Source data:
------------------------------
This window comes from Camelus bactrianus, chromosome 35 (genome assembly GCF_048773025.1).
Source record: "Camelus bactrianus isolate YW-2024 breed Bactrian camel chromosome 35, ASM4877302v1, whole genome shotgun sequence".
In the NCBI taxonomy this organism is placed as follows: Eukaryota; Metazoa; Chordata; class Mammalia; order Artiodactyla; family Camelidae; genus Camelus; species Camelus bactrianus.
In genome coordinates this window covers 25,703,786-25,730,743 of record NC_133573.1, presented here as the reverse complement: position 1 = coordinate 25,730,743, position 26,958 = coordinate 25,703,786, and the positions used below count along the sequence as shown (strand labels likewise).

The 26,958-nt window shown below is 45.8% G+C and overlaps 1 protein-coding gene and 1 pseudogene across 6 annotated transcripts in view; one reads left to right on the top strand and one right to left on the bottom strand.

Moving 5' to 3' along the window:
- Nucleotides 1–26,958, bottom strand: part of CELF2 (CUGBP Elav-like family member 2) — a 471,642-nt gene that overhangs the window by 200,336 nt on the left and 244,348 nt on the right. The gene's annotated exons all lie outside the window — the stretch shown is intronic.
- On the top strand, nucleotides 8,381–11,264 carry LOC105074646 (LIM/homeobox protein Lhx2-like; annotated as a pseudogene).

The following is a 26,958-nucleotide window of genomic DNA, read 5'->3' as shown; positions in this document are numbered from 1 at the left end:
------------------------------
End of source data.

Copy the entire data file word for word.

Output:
This window comes from Camelus bactrianus, chromosome 35 (genome assembly GCF_048773025.1).
Source record: "Camelus bactrianus isolate YW-2024 breed Bactrian camel chromosome 35, ASM4877302v1, whole genome shotgun sequence".
In the NCBI taxonomy this organism is placed as follows: Eukaryota; Metazoa; Chordata; class Mammalia; order Artiodactyla; family Camelidae; genus Camelus; species Camelus bactrianus.
In genome coordinates this window covers 25,703,786-25,730,743 of record NC_133573.1, presented here as the reverse complement: position 1 = coordinate 25,730,743, position 26,958 = coordinate 25,703,786, and the positions used below count along the sequence as shown (strand labels likewise).

The 26,958-nt window shown below is 45.8% G+C and overlaps 1 protein-coding gene and 1 pseudogene across 6 annotated transcripts in view; one reads left to right on the top strand and one right to left on the bottom strand.

Moving 5' to 3' along the window:
- Nucleotides 1–26,958, bottom strand: part of CELF2 (CUGBP Elav-like family member 2) — a 471,642-nt gene that overhangs the window by 200,336 nt on the left and 244,348 nt on the right. The gene's annotated exons all lie outside the window — the stretch shown is intronic.
- On the top strand, nucleotides 8,381–11,264 carry LOC105074646 (LIM/homeobox protein Lhx2-like; annotated as a pseudogene).

The following is a 26,958-nucleotide window of genomic DNA, read 5'->3' as shown; positions in this document are numbered from 1 at the left end: